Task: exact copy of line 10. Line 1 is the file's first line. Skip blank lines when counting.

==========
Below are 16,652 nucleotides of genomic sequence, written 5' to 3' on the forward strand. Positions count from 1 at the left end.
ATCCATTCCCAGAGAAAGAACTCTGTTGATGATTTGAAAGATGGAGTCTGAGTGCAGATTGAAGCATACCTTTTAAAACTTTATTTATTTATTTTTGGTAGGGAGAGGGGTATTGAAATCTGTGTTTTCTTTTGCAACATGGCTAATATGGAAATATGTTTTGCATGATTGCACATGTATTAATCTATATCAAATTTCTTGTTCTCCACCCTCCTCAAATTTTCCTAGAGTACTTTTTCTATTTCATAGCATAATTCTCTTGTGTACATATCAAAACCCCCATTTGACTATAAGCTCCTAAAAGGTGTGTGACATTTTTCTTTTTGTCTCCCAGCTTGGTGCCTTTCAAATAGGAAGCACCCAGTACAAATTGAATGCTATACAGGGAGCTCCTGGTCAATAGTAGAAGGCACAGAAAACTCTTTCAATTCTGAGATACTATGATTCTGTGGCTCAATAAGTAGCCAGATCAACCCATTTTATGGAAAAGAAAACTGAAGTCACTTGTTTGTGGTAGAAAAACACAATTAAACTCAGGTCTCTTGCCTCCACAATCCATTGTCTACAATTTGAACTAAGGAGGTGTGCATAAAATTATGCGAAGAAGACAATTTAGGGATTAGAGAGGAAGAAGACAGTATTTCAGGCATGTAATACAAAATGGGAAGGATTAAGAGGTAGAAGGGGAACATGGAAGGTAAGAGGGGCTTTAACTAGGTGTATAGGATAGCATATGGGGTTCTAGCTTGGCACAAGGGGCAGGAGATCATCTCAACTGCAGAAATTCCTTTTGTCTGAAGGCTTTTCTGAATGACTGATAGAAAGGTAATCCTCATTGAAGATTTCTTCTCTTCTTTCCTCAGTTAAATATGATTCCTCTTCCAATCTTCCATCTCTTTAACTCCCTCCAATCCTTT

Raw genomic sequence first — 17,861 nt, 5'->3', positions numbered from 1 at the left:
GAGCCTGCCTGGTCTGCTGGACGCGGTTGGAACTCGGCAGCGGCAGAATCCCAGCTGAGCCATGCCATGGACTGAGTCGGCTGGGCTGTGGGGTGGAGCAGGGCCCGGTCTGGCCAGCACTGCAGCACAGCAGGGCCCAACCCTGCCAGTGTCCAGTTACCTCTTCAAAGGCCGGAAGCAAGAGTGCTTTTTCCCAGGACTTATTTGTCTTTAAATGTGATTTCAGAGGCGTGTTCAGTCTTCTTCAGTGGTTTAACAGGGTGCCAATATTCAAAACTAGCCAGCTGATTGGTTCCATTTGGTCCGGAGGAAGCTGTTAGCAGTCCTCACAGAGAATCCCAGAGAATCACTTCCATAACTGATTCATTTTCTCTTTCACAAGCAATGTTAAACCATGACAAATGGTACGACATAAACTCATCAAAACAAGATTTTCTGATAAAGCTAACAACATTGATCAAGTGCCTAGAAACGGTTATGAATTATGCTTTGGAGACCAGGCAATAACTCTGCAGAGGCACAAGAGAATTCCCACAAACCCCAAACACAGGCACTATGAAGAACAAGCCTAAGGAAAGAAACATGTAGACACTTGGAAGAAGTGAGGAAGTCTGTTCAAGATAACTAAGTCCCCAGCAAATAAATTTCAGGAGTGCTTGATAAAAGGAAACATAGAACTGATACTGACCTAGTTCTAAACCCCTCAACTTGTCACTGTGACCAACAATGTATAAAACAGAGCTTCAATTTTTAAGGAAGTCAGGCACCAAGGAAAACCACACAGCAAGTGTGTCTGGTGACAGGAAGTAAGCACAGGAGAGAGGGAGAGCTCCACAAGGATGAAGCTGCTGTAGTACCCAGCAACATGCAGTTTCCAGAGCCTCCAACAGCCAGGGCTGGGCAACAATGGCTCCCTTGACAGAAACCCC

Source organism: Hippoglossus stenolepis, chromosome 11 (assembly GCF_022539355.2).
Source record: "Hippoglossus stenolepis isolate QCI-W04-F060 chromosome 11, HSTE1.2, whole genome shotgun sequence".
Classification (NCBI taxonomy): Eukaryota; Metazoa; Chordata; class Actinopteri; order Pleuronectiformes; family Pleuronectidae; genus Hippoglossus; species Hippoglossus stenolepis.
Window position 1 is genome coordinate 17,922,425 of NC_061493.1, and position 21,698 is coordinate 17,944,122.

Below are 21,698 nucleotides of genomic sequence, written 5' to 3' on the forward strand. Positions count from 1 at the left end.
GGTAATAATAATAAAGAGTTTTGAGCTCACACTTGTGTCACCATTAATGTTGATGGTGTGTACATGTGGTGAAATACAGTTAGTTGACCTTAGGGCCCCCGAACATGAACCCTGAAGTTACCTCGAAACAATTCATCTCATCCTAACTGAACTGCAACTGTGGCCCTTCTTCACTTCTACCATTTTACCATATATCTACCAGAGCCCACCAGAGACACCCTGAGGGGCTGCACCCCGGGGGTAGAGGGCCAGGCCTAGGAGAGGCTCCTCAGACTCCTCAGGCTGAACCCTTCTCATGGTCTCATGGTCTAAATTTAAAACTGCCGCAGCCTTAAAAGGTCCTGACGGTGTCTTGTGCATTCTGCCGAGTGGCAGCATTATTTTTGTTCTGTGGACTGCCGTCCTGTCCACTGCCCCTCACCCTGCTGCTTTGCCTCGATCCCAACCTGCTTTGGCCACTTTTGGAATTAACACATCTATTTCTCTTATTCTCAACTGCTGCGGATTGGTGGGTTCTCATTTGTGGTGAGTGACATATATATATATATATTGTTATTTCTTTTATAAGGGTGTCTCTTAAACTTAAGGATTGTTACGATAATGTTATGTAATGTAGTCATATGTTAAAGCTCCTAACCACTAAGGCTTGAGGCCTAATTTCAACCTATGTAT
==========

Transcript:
GGTAATAATAATAAAGAGTTTTGAGCTCACACTTGTGTCACCATTAATGTTGATGGTGTGTACATGTGGTGAAATACAGTTAGTTGACCTTAGGGCCCCCGAACATGAACCCTGAAGTTACCTCGAAACAATTCATCTCATCCTAACTGAACTGCAACTGTGGCCCTTCTTCACTTCTACCATTTTACCATATATCTACCAGAGCCCACCAGAGACACCCTGAGGGGCTGCACCCCGGGGGTAGAGGGCCAGGCCTAGGAGAGGCTCCTCAGACTCCTCAGGCTGAACCCTTCTCATGGTCTCATGGTCTAAATTTAAAACTGCCGCAGCCTTAAAAGGTCCTGACGGTGTCTTGTGCATTCTGCCGAGTGGCAGCATTATTTTTGTTCTGTGGACTGCCGTCCTGTCCACTGCCCCTCACCCTGCTGCTTTGCCTCGATCCCAACCTGCTTTGGCCACTTTTGGAATTAACACATCTATTTCTCTTATTCTCAACTGCTGCGGATTGGTGGGTTCTCATTTGTGGTGAGTGACATATATATATATATATTGTTATTTCTTTTATAAGGGTGTCTCTTAAACTTAAGGATTGTTACGATAATGTTATGTAATGTAGTCATATGTTAAAGCTCCTAACCACTAAGGCTTGAGGCCTAATTTCAACCTATGTAT